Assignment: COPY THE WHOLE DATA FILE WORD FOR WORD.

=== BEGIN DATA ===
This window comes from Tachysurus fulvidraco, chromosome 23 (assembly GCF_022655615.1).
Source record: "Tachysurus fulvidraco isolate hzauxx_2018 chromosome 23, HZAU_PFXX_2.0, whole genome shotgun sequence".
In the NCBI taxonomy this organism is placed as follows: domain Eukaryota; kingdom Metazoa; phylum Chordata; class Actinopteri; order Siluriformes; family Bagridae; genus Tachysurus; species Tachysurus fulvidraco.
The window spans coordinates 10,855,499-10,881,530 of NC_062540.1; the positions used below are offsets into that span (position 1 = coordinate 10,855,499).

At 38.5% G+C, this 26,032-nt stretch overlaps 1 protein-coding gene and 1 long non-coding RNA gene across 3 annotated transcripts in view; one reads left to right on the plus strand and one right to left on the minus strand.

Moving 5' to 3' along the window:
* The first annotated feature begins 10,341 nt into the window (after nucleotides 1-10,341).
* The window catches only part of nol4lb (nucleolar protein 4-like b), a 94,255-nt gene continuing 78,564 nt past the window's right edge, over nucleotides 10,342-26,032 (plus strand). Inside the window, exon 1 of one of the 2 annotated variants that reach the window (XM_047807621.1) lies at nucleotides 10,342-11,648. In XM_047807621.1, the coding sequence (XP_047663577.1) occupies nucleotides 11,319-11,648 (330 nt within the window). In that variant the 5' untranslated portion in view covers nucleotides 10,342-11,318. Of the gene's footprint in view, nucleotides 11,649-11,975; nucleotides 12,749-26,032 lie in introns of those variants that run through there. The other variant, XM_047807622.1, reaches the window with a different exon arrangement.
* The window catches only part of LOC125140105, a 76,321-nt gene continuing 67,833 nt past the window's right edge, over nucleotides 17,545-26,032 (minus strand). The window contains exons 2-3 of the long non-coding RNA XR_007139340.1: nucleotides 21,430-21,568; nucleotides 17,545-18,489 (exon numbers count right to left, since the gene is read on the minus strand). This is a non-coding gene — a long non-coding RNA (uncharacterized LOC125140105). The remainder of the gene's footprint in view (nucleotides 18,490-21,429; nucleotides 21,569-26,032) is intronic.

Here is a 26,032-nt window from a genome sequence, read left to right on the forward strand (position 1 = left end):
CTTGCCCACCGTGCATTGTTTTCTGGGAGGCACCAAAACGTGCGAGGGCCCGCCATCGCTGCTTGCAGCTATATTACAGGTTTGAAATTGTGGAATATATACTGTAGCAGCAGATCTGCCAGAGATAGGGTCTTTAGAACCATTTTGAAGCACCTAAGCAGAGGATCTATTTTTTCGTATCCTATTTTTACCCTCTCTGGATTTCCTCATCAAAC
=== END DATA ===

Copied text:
This window comes from Tachysurus fulvidraco, chromosome 23 (assembly GCF_022655615.1).
Source record: "Tachysurus fulvidraco isolate hzauxx_2018 chromosome 23, HZAU_PFXX_2.0, whole genome shotgun sequence".
In the NCBI taxonomy this organism is placed as follows: domain Eukaryota; kingdom Metazoa; phylum Chordata; class Actinopteri; order Siluriformes; family Bagridae; genus Tachysurus; species Tachysurus fulvidraco.
The window spans coordinates 10,855,499-10,881,530 of NC_062540.1; the positions used below are offsets into that span (position 1 = coordinate 10,855,499).

At 38.5% G+C, this 26,032-nt stretch overlaps 1 protein-coding gene and 1 long non-coding RNA gene across 3 annotated transcripts in view; one reads left to right on the plus strand and one right to left on the minus strand.

Moving 5' to 3' along the window:
* The first annotated feature begins 10,341 nt into the window (after nucleotides 1-10,341).
* The window catches only part of nol4lb (nucleolar protein 4-like b), a 94,255-nt gene continuing 78,564 nt past the window's right edge, over nucleotides 10,342-26,032 (plus strand). Inside the window, exon 1 of one of the 2 annotated variants that reach the window (XM_047807621.1) lies at nucleotides 10,342-11,648. In XM_047807621.1, the coding sequence (XP_047663577.1) occupies nucleotides 11,319-11,648 (330 nt within the window). In that variant the 5' untranslated portion in view covers nucleotides 10,342-11,318. Of the gene's footprint in view, nucleotides 11,649-11,975; nucleotides 12,749-26,032 lie in introns of those variants that run through there. The other variant, XM_047807622.1, reaches the window with a different exon arrangement.
* The window catches only part of LOC125140105, a 76,321-nt gene continuing 67,833 nt past the window's right edge, over nucleotides 17,545-26,032 (minus strand). The window contains exons 2-3 of the long non-coding RNA XR_007139340.1: nucleotides 21,430-21,568; nucleotides 17,545-18,489 (exon numbers count right to left, since the gene is read on the minus strand). This is a non-coding gene — a long non-coding RNA (uncharacterized LOC125140105). The remainder of the gene's footprint in view (nucleotides 18,490-21,429; nucleotides 21,569-26,032) is intronic.

Here is a 26,032-nt window from a genome sequence, read left to right on the forward strand (position 1 = left end):
CTTGCCCACCGTGCATTGTTTTCTGGGAGGCACCAAAACGTGCGAGGGCCCGCCATCGCTGCTTGCAGCTATATTACAGGTTTGAAATTGTGGAATATATACTGTAGCAGCAGATCTGCCAGAGATAGGGTCTTTAGAACCATTTTGAAGCACCTAAGCAGAGGATCTATTTTTTCGTATCCTATTTTTACCCTCTCTGGATTTCCTCATCAAAC